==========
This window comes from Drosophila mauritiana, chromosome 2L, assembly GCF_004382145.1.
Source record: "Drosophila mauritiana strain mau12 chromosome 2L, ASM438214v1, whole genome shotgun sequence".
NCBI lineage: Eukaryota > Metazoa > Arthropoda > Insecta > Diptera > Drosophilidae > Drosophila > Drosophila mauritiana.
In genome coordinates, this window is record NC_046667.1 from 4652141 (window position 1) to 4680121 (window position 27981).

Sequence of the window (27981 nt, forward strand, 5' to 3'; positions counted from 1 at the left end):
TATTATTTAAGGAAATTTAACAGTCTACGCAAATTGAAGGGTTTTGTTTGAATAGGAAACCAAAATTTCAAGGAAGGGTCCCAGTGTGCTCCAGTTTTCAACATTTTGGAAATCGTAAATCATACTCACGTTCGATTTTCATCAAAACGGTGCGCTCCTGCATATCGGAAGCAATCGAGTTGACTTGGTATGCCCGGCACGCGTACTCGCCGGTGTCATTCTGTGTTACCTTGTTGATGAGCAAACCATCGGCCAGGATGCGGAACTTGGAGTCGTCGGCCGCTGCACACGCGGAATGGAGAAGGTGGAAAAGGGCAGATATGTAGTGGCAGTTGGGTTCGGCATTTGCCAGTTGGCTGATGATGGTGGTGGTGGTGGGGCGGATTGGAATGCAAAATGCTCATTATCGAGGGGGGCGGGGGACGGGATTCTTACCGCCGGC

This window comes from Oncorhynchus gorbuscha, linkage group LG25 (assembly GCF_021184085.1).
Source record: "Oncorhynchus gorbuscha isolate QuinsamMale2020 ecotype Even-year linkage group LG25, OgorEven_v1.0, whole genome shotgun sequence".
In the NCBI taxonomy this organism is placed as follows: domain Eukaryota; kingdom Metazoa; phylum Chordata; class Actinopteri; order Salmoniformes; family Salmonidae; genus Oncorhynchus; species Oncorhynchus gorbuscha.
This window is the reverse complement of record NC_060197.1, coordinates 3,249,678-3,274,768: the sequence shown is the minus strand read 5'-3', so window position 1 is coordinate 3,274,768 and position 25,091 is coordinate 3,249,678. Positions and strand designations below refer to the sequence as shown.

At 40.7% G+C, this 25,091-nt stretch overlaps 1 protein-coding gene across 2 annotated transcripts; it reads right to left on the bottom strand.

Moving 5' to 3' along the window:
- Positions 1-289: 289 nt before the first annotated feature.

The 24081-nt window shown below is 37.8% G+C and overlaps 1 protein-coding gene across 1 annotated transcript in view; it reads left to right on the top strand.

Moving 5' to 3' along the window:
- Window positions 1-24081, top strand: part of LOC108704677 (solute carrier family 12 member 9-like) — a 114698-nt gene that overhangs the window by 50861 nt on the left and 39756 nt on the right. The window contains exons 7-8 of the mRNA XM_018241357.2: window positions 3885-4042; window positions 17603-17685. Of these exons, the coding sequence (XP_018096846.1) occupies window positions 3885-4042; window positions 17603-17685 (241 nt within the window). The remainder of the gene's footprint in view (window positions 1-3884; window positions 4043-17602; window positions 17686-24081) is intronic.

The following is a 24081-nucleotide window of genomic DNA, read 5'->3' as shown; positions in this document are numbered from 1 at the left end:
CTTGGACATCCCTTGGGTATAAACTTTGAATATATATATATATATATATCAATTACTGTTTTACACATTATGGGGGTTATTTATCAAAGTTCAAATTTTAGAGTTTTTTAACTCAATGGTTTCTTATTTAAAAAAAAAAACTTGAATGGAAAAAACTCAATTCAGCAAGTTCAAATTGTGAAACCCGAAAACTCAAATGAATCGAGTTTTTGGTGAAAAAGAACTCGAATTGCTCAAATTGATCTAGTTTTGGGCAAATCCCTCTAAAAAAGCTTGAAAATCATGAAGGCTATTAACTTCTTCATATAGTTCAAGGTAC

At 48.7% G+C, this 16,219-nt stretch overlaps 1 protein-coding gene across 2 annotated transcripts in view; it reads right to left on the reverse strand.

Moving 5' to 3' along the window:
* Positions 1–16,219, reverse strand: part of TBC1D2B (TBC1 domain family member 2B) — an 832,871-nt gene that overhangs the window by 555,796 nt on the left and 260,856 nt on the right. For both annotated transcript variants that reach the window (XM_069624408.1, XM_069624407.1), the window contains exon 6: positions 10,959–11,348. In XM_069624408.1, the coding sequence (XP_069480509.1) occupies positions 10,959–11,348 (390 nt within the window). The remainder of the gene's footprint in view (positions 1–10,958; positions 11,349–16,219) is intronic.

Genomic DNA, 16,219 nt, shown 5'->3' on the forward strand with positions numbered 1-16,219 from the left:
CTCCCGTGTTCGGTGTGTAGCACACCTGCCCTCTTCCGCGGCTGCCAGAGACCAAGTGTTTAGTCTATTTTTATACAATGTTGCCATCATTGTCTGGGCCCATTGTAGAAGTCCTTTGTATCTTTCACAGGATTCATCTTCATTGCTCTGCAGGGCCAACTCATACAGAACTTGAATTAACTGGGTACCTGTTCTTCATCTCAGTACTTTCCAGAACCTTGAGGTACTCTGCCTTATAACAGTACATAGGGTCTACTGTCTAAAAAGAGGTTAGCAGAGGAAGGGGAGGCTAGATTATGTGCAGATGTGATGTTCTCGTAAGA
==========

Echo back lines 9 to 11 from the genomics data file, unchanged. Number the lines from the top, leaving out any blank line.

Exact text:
In the NCBI taxonomy this organism is placed as follows: domain Eukaryota; kingdom Metazoa; phylum Chordata; class Actinopteri; order Salmoniformes; family Salmonidae; genus Oncorhynchus; species Oncorhynchus gorbuscha.
This window is the reverse complement of record NC_060197.1, coordinates 3,249,678-3,274,768: the sequence shown is the minus strand read 5'-3', so window position 1 is coordinate 3,274,768 and position 25,091 is coordinate 3,249,678. Positions and strand designations below refer to the sequence as shown.

At 40.7% G+C, this 25,091-nt stretch overlaps 1 protein-coding gene across 2 annotated transcripts; it reads right to left on the bottom strand.